Wednesday, May 31, 2023

CSX Coal to Becancour

For some time now, a cut of CSX hoppers has periodically made its way down the CN Kingston Subdivision heading towards Montreal. When seen, there are usually 2-10 cars, but as the only such shipments past here, the cars often raised questions. Who receives loads of coal these days? Where were they headed, and what was the source? Admittedly, among the 700,000 carloads of coal that CSX generates annually, this is a tiny little piece of the pie-graph. Here at Trackside Treasure, such mysteries exist only to be solved! CSXT 811992 (top photo) and 836410 (below, with DPU 8895 eastbound on January 29, 2017. My photos in this post are taken from my in-laws' fifth-floor apartment/balcony near Mi 179 Kingston Sub unless otherwise noted.

This question has intrigued me for awhile. Some have suggested that the destination is  an  aluminum smelter at Becancour, but a googlemaps inspection of the plant shows bulkhead flatcars for loading and boxcar traffic. No sign of coal. But Googlemaps showed me this facility just a few hundred metres away.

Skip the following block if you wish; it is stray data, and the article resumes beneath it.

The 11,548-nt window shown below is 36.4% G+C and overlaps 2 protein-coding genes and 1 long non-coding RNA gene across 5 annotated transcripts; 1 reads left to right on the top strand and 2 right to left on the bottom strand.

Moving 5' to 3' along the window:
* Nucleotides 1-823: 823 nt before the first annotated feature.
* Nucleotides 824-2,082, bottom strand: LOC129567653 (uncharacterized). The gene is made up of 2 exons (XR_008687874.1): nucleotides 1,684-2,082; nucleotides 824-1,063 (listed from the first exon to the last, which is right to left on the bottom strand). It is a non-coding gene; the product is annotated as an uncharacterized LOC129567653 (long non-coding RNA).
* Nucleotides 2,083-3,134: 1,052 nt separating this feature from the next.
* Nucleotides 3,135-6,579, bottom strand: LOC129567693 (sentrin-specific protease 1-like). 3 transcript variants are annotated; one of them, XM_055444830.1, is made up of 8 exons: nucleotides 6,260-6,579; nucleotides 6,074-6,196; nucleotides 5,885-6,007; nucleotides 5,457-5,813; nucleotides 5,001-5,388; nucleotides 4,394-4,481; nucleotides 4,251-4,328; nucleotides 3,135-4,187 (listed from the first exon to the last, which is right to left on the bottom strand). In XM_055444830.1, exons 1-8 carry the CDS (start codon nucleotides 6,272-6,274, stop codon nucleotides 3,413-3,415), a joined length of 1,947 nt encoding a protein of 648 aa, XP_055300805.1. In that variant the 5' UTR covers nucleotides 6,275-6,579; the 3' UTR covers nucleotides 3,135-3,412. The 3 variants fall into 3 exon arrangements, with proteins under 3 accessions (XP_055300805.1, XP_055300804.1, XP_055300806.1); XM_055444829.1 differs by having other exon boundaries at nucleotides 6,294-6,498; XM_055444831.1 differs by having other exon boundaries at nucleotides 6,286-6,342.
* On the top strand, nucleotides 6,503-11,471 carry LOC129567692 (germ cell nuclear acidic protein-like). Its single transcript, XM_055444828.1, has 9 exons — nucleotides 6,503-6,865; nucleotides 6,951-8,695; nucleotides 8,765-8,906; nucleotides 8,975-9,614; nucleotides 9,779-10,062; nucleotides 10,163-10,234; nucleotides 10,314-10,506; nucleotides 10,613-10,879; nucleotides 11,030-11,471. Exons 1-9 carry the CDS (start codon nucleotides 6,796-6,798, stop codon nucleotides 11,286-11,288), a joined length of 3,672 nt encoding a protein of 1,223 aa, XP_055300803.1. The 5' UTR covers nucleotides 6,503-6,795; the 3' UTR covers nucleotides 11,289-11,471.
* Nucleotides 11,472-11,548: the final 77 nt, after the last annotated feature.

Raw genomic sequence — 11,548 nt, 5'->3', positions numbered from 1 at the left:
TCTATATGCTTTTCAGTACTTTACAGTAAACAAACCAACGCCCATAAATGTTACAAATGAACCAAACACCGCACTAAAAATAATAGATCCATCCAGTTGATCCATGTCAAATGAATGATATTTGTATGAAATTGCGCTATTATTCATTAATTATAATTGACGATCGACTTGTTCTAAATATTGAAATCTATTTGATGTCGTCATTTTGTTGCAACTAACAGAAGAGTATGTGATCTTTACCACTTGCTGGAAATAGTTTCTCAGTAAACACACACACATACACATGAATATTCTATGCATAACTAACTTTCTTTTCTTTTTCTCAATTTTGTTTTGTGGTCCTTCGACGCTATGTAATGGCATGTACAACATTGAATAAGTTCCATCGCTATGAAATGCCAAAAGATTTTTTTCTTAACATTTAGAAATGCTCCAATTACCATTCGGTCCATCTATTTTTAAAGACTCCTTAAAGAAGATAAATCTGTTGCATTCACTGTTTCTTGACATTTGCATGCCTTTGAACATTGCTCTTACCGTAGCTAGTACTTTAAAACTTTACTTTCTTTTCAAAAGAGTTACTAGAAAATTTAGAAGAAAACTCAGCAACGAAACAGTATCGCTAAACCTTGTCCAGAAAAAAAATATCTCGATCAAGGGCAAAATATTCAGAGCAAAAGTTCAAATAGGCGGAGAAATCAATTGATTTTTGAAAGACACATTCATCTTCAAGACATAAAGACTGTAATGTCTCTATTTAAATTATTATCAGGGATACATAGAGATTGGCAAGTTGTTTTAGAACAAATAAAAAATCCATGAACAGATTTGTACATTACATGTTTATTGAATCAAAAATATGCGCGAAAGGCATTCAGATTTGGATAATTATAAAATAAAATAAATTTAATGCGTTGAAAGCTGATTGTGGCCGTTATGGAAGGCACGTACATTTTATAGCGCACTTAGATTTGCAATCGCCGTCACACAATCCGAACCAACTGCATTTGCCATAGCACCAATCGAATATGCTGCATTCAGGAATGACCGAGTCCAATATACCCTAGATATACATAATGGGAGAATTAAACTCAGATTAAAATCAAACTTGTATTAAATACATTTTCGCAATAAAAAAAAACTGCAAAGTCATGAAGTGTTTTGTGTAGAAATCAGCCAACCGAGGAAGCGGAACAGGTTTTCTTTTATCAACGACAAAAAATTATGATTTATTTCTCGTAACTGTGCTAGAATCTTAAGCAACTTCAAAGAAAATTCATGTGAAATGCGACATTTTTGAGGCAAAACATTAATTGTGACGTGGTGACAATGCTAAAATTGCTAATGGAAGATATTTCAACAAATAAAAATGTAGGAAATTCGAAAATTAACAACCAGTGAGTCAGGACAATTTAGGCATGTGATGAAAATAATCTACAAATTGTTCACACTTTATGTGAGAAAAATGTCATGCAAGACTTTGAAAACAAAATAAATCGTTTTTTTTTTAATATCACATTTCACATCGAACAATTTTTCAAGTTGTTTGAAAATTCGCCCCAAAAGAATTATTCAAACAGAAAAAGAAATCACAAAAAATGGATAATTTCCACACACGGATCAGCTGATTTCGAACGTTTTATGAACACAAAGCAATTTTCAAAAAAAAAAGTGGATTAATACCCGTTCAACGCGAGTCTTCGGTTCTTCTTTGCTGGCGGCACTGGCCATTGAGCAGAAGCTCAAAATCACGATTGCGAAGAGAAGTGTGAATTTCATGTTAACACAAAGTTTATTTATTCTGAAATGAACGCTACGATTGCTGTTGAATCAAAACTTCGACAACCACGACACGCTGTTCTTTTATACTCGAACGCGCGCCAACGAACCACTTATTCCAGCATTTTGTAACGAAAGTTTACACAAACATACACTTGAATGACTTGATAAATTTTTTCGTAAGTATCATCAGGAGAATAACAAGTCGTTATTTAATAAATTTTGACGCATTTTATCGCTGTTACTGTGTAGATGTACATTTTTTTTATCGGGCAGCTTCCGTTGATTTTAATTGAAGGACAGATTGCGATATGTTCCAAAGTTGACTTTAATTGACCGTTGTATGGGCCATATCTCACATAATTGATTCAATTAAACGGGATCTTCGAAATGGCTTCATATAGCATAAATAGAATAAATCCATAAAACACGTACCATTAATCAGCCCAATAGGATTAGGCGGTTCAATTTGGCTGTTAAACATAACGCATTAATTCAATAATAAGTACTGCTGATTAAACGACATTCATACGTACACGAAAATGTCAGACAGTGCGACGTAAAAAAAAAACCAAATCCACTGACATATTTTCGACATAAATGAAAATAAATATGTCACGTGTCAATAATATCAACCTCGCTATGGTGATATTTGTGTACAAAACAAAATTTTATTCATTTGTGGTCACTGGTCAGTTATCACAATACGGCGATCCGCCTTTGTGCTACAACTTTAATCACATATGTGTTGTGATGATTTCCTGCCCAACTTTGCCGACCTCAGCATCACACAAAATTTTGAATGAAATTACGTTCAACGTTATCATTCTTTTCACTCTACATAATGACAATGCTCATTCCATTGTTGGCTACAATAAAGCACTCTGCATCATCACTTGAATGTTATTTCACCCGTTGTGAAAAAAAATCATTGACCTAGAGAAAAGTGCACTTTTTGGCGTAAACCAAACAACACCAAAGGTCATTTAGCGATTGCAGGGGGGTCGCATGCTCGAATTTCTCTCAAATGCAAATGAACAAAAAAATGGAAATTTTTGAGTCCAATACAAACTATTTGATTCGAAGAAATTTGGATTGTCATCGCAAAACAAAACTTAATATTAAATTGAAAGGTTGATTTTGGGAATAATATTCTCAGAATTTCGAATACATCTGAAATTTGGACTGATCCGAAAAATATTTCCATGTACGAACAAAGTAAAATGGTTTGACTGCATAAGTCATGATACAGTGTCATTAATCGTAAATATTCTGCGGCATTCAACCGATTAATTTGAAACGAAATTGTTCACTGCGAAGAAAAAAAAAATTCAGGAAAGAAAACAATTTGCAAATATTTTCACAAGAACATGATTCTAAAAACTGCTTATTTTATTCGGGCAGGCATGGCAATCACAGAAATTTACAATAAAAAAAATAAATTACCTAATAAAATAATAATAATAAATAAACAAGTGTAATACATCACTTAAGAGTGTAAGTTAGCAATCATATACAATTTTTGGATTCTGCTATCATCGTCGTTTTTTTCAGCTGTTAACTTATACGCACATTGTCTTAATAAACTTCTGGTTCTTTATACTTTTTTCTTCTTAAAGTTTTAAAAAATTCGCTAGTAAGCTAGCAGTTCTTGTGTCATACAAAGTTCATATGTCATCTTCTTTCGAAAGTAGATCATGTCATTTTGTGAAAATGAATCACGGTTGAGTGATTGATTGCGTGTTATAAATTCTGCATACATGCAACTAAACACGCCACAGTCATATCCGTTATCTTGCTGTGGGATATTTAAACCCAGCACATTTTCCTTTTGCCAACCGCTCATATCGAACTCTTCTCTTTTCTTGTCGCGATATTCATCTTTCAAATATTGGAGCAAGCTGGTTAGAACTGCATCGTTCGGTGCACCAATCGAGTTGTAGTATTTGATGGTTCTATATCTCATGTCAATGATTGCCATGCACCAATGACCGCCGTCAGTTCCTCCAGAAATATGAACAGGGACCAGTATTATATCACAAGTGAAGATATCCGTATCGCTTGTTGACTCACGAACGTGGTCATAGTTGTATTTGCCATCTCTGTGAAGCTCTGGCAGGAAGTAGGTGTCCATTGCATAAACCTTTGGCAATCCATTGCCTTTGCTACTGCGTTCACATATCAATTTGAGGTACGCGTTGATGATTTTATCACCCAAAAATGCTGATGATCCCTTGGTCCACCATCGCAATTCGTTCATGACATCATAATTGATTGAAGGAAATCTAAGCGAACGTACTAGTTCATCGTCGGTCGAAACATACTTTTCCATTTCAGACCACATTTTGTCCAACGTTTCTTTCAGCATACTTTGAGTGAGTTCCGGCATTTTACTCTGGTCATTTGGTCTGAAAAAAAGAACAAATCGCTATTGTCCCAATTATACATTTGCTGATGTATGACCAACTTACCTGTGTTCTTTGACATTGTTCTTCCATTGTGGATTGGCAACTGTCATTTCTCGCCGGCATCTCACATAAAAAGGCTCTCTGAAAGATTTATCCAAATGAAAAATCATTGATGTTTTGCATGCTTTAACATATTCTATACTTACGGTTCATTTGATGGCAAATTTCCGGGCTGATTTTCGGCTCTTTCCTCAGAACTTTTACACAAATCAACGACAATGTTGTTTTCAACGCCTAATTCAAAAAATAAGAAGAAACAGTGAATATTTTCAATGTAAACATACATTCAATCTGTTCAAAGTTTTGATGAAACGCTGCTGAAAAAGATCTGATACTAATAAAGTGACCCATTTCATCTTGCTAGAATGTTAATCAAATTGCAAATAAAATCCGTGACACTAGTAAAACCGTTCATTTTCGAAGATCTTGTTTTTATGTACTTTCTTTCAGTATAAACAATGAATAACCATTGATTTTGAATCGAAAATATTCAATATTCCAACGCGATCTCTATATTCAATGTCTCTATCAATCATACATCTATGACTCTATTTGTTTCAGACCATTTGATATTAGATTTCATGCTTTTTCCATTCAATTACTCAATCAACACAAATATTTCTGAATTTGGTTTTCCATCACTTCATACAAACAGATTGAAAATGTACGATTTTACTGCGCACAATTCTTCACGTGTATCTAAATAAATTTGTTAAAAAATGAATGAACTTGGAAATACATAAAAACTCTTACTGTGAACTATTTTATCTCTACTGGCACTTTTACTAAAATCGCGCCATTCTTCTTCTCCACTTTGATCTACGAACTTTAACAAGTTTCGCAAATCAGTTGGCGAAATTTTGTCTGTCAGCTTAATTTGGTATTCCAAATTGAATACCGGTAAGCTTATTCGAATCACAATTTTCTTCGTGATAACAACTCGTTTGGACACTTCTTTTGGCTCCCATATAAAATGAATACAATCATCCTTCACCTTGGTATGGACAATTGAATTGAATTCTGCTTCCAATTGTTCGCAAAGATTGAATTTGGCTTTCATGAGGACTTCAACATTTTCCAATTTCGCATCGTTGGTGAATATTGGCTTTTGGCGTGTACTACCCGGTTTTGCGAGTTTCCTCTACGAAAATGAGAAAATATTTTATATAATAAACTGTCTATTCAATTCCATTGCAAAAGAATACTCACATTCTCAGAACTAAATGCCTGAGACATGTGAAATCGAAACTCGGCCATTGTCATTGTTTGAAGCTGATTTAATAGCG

It's Silicium Quebec, a silicon producer, having operated under different names in the plant's 40-year history, such as Becancour Silicon.  With its annual production of 45,000 to 50,000 tonnes of metallic silicon, Silicium Québec has 175 employees. Half of Bécancour's production goes to the United States. Half is used in the aluminum sector, while 35% of the silicon produced is used by the chemical industry. Solar energy production uses the rest, or 15%, an area that is experiencing double-digit growth..Located near the port of Becancour, the facility is 100 miles northeast of Montreal on the south shore of the St. Lawrence River. It's served by CN, located at Mi. 23.5 of the 25 mile-long Becancour Subdivision that leaves the CN Drummondville Sub at Aston Junction.

The facility had a large materials yard. There appears to be a car-dumping spot beside the materials yard then room for maybe 10 cars at the end of their spur. No cars were on the spur the day the satellite flew over, unfortunately. CN's designation for this track is G120 - Becancour Silicon. The plant seems to be served by three (plus one?) spurs, adjacent to an industry support yard. Two spurs go to covered hopper indoor-loading locations, and the the tail-end one is for our cars of interest.